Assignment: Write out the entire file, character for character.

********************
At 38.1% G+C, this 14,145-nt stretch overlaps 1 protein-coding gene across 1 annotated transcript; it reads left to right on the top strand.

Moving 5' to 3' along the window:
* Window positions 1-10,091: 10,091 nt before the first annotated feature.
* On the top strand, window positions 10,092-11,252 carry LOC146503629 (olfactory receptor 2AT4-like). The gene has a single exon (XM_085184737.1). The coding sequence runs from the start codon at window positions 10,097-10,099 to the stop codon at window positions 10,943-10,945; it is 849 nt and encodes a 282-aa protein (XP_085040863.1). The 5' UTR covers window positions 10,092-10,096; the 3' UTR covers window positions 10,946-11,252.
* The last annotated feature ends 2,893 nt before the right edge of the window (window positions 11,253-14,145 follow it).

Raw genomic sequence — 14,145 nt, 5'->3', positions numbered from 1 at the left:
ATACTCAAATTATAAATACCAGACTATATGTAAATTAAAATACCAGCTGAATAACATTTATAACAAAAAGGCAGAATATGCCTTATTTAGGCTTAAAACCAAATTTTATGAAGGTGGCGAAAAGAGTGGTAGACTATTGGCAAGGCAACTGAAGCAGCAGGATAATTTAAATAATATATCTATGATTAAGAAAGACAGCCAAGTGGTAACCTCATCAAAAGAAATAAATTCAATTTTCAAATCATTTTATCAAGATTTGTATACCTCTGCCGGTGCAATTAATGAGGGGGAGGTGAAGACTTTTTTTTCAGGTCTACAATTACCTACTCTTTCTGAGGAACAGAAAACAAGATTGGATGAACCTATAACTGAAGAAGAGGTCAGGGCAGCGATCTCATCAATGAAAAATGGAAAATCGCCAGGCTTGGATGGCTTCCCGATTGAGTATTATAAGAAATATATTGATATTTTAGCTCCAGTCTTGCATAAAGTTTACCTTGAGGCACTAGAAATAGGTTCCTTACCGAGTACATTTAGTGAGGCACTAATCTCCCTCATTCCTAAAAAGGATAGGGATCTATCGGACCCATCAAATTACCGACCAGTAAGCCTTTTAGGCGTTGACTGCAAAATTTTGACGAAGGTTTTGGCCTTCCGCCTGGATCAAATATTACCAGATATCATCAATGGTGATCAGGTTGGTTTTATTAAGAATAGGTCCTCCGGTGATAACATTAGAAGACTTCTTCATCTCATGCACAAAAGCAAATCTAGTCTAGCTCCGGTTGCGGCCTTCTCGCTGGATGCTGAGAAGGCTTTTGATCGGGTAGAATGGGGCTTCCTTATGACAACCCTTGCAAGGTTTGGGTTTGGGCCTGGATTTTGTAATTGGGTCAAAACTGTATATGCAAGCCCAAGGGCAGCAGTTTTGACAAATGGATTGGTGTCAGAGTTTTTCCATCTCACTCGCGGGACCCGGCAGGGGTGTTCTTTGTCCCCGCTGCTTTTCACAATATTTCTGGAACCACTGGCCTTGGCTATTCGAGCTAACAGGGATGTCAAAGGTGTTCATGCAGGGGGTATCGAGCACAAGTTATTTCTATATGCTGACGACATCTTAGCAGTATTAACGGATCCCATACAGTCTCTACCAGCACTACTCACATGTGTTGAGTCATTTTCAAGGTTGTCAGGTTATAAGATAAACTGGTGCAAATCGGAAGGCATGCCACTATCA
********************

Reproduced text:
At 38.1% G+C, this 14,145-nt stretch overlaps 1 protein-coding gene across 1 annotated transcript; it reads left to right on the top strand.

Moving 5' to 3' along the window:
* Window positions 1-10,091: 10,091 nt before the first annotated feature.
* On the top strand, window positions 10,092-11,252 carry LOC146503629 (olfactory receptor 2AT4-like). The gene has a single exon (XM_085184737.1). The coding sequence runs from the start codon at window positions 10,097-10,099 to the stop codon at window positions 10,943-10,945; it is 849 nt and encodes a 282-aa protein (XP_085040863.1). The 5' UTR covers window positions 10,092-10,096; the 3' UTR covers window positions 10,946-11,252.
* The last annotated feature ends 2,893 nt before the right edge of the window (window positions 11,253-14,145 follow it).

Raw genomic sequence — 14,145 nt, 5'->3', positions numbered from 1 at the left:
ATACTCAAATTATAAATACCAGACTATATGTAAATTAAAATACCAGCTGAATAACATTTATAACAAAAAGGCAGAATATGCCTTATTTAGGCTTAAAACCAAATTTTATGAAGGTGGCGAAAAGAGTGGTAGACTATTGGCAAGGCAACTGAAGCAGCAGGATAATTTAAATAATATATCTATGATTAAGAAAGACAGCCAAGTGGTAACCTCATCAAAAGAAATAAATTCAATTTTCAAATCATTTTATCAAGATTTGTATACCTCTGCCGGTGCAATTAATGAGGGGGAGGTGAAGACTTTTTTTTCAGGTCTACAATTACCTACTCTTTCTGAGGAACAGAAAACAAGATTGGATGAACCTATAACTGAAGAAGAGGTCAGGGCAGCGATCTCATCAATGAAAAATGGAAAATCGCCAGGCTTGGATGGCTTCCCGATTGAGTATTATAAGAAATATATTGATATTTTAGCTCCAGTCTTGCATAAAGTTTACCTTGAGGCACTAGAAATAGGTTCCTTACCGAGTACATTTAGTGAGGCACTAATCTCCCTCATTCCTAAAAAGGATAGGGATCTATCGGACCCATCAAATTACCGACCAGTAAGCCTTTTAGGCGTTGACTGCAAAATTTTGACGAAGGTTTTGGCCTTCCGCCTGGATCAAATATTACCAGATATCATCAATGGTGATCAGGTTGGTTTTATTAAGAATAGGTCCTCCGGTGATAACATTAGAAGACTTCTTCATCTCATGCACAAAAGCAAATCTAGTCTAGCTCCGGTTGCGGCCTTCTCGCTGGATGCTGAGAAGGCTTTTGATCGGGTAGAATGGGGCTTCCTTATGACAACCCTTGCAAGGTTTGGGTTTGGGCCTGGATTTTGTAATTGGGTCAAAACTGTATATGCAAGCCCAAGGGCAGCAGTTTTGACAAATGGATTGGTGTCAGAGTTTTTCCATCTCACTCGCGGGACCCGGCAGGGGTGTTCTTTGTCCCCGCTGCTTTTCACAATATTTCTGGAACCACTGGCCTTGGCTATTCGAGCTAACAGGGATGTCAAAGGTGTTCATGCAGGGGGTATCGAGCACAAGTTATTTCTATATGCTGACGACATCTTAGCAGTATTAACGGATCCCATACAGTCTCTACCAGCACTACTCACATGTGTTGAGTCATTTTCAAGGTTGTCAGGTTATAAGATAAACTGGTGCAAATCGGAAGGCATGCCACTATCA